Written By Andre Nye, MD – Heading back to school after a long summer is as predictable as the leaves changing in the Fall. Defining back-to-school health goals at this time of year can be like a health “Fall Cleaning.” Families should not only consider their children but also themselves and perhaps their parents. Making sure your children are safe at school is a priority. This includes both medical and social concerns.
Back to School Health Tips for the Family
The entry point for making sure your children are back-to-school ready is usually the doctors’ office. Aside from making sure your child has the necessary vaccines and immunizations, your doctor will also discuss any medical problems your child has. For example, if your child has asthma make sure the school nurse has instructions on when and how to use medications and what to do if your child has an asthma attack. If your child has a seizure disorder make sure your child takes their medicine before school. Also, discuss a plan with the school nurse if he or she has a breakthrough seizure while at school.
One of the most common medications used for children in schools today is for attention deficit with or without hyperactivity. In this case, make sure your child has the medication before they go to school. Some drugs are dosed twice a day and some only once. If the nurse needs to give your child medication at lunchtime or late in the morning, make sure they have an adequate supply of medication. It is recommended that you check with the teacher occasionally and make sure the medication is providing true benefit. How are their studies going? How are their interactions with their peers?
Sports Physical Examinations
You may take your child to the doctor for a school sports physical. They will focus on the past medical history and perform a physical exam. The doctor will also make sure that your child has a full cardiac and pulmonary examination. This ensures that your child has the most serious health complications considered and excluded.
Is your child involved in a contact sport? When one thinks of contact sports they usually think of football. This can be intensely competitive and families can be exceptionally motivated to see their child succeed. Success in this area can bring a great deal of confidence to a developing individual. Not to mention, it can also bring a sense of pride, teamwork, and duty that goes beyond the sport. Remember it is important to balance this motivation while also protecting your child from injury. In some cases, there may be intense pressures to continue playing. However, if your doctor recommends avoiding the sport for a period of time particularly after a head injury, please take their advice.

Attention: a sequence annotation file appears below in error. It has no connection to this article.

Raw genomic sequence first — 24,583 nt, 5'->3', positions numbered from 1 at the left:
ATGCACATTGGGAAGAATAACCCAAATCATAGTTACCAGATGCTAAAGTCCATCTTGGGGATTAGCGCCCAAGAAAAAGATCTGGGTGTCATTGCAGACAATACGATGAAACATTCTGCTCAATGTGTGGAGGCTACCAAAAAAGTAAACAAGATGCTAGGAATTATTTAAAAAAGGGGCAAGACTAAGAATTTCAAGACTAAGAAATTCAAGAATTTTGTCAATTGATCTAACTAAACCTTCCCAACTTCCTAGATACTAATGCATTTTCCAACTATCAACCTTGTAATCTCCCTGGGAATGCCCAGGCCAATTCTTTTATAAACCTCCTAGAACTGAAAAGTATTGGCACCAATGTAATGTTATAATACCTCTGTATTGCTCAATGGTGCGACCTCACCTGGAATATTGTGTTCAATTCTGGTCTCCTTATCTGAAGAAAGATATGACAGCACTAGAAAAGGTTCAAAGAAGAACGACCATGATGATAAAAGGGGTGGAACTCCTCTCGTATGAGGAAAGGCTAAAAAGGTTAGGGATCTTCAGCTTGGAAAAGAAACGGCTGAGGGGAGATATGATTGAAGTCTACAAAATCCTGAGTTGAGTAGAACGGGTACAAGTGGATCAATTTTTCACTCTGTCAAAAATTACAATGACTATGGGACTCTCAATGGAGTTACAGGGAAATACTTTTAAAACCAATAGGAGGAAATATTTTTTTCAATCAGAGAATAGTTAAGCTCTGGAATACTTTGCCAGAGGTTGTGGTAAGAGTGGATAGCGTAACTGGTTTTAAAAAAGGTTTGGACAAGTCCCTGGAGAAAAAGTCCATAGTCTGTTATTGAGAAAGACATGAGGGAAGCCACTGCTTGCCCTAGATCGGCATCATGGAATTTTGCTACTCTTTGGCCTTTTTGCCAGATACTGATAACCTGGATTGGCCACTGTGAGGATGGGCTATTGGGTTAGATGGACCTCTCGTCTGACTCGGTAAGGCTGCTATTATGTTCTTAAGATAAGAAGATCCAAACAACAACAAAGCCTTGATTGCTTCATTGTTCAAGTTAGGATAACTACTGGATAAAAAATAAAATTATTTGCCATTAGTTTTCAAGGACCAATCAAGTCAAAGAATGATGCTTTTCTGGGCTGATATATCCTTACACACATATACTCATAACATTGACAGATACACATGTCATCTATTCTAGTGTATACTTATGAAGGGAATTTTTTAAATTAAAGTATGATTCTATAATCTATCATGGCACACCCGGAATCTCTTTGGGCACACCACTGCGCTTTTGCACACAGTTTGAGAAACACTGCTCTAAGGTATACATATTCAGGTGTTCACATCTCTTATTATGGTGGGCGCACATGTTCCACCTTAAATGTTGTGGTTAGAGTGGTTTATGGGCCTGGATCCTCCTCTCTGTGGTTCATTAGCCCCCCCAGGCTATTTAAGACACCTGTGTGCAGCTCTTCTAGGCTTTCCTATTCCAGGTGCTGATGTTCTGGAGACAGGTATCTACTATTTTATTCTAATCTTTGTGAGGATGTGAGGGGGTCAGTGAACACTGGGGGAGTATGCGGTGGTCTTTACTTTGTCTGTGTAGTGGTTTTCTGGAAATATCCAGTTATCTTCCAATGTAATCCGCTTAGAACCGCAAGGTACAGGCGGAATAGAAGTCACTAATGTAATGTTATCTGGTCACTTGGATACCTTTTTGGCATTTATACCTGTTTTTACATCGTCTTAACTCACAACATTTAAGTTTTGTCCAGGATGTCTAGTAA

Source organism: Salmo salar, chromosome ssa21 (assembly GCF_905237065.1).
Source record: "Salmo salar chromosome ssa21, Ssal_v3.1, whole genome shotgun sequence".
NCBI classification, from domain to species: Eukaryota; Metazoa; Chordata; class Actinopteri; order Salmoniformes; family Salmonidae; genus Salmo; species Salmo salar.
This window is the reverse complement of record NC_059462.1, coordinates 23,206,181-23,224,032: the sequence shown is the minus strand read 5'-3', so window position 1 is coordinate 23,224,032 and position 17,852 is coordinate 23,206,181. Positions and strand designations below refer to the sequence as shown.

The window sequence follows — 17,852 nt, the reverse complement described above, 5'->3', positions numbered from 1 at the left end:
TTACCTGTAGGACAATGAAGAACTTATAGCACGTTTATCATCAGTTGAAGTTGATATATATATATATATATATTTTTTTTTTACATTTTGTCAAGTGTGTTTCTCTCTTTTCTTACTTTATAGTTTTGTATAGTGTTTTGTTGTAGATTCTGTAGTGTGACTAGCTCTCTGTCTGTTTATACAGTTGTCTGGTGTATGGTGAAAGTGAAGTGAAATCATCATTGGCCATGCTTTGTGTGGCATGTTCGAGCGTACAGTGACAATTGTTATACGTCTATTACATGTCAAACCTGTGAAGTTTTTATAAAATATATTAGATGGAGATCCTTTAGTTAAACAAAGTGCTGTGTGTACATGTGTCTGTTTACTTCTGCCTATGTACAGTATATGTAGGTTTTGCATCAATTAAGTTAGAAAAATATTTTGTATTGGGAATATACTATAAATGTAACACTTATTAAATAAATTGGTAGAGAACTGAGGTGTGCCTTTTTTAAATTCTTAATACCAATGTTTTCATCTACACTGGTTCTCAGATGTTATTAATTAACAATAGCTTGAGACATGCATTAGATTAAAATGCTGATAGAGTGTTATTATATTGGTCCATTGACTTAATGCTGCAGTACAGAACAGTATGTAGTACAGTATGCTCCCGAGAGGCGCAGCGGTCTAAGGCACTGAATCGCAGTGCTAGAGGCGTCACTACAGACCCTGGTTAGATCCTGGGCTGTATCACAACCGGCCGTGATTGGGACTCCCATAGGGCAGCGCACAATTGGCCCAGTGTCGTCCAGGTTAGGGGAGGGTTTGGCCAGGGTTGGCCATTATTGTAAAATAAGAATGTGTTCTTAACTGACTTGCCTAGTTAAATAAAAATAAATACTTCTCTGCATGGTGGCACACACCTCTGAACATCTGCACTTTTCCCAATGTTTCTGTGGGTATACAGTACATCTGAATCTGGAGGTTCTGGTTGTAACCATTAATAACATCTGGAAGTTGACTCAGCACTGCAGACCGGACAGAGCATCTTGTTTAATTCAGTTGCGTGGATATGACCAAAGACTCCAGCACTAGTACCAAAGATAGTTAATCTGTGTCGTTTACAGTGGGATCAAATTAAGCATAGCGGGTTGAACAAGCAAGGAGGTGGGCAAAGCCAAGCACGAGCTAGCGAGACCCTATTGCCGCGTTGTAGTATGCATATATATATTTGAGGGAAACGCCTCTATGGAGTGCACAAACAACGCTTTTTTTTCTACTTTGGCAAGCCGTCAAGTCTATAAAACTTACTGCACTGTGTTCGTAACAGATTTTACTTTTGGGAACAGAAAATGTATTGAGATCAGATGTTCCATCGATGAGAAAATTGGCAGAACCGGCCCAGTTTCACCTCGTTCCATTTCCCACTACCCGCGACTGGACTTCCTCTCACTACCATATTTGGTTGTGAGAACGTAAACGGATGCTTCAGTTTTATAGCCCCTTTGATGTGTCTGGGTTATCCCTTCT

Your child’s physical health is very important. However, it is vital that you do not forget about your child’s mental health. Children go through tremendous emotional growth, especially during their adolescent period. They are developing social groups, and begin to form aspirations for what they will do after high school. Many teenagers become sexually active and some begin to experiment with drugs and alcohol.
As a parent, it is crucial that you stay engaged and remain available to your children. Always be alert and ready to intervene. This is true even if your advice is not wanted. When I speak to parents on the subject I always tell them one thing, “Talk to your child, and make sure you ask the hard questions periodically.” “Are you drinking? Are you using drugs? Are you having sex?” Surprise them with these questions. “Are you happy? Do you need anything? What can I do to help you?”
Protecting Your Family
Finally, it is important that you do not forget about yourself and the older people in the household. Make sure you and your spouse are doing well. Studies show that children base their future relationships on how their parents interact. Try to make sure you are setting a good example. Make sure you do not ignore your own health needs; diet, exercise, and regular medical checkups.
Perhaps your parents are living in the home. They may have chronic illnesses such as diabetes and possibly heart disease. Keep a close eye on your children’s health when they go back to school. Your children go to school and may bring home an illness such as influenza, or Covid-19. Be proactive and make sure everyone who can be immunized does so.
Check in with your children occasionally and make sure they have enough loose change to teach them how to start managing money. I did this with my children regularly. I would ask them “Do you need any money?” and if they said, “No dad I am good” my next question was, “Fabulous…..can I have some?”.
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